Jan 26, 2006
“Imagine you are standing, John Wayne style, on the backs of two runaway horses pulling a stagecoach. You try to bring the horses to a stop but instead the harnesses break, the horses separate, and an unlucky passenger gets thrown from the stage.”
That’s how the latest chemistry news release from Sandia National Laboratories. Poetic in its own way, I suppose, but couldn’t they have got the scientist in question Carl Hayden to put on a ten-gallon hat for the photo shoot at least?
The news release goes on to explain how he and colleagues at SNL and the National Research Council in Ottawa, Canada, and elsewhere, straddled a molecule by, in effect, standing on pair after pair of joined nitric oxide molecules (NO dimers) and watching as each pair split after being excited by an ultrashort laser pulse.
The researchers not only measured the direction of each separating NO molecule but also the direction and energy of an electron spat out as each molecular break up occurred. The electron reveals the quantum energy levels of the dimer as it separates.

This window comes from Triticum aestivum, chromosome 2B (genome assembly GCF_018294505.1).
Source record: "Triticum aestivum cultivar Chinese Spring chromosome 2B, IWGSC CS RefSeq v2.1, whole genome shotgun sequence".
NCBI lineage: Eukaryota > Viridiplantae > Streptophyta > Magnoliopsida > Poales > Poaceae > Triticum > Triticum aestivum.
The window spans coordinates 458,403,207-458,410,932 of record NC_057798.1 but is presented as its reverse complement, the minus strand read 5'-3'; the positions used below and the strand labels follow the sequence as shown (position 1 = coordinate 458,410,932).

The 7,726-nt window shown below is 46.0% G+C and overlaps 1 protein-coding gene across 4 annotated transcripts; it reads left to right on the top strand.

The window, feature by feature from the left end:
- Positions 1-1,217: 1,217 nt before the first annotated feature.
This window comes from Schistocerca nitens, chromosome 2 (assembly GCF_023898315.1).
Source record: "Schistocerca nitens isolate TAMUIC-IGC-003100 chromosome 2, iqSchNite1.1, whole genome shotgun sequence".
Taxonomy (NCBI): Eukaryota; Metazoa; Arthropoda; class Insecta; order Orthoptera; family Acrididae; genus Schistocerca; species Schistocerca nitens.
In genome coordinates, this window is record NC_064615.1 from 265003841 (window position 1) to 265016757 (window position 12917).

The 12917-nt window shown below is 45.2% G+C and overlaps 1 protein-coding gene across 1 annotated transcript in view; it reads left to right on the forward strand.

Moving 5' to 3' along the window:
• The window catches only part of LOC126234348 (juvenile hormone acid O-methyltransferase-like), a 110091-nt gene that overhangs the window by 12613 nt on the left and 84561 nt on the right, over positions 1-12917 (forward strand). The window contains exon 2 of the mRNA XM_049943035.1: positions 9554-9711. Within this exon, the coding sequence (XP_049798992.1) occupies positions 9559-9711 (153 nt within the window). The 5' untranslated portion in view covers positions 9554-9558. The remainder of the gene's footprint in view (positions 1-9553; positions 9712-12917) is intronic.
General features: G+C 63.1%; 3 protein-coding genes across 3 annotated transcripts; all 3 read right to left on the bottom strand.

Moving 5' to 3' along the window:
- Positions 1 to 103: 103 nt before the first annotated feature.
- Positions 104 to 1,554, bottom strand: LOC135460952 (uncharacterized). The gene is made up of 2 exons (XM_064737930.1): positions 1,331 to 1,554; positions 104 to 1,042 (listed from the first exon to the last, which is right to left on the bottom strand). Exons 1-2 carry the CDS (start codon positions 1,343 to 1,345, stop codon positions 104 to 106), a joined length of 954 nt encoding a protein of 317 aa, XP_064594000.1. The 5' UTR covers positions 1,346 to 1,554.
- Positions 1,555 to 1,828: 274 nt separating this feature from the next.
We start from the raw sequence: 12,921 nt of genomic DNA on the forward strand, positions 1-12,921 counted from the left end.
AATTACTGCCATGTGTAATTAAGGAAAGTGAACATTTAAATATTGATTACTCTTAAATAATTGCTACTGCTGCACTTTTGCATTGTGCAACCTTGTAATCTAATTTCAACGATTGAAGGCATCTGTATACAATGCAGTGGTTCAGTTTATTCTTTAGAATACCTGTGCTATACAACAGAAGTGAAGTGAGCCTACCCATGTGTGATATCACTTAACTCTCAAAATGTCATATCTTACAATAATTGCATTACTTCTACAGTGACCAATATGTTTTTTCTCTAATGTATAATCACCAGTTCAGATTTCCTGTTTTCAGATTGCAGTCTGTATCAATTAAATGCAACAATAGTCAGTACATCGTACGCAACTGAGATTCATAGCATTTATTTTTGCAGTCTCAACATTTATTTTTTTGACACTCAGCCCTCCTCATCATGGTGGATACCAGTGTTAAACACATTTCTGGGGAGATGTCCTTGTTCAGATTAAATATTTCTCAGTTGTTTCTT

Then, computer back calculations from the final speeds and angles provided the team with a way to reconstruct the event and so “see” the exact path the electron and each dimer fragment had taken, exactly as though they had ridden on the dimers as they split.
The detailed experimental results, reported in Science, allow the team to test the computational methods used for combustion and atmospheric modelling involving NO.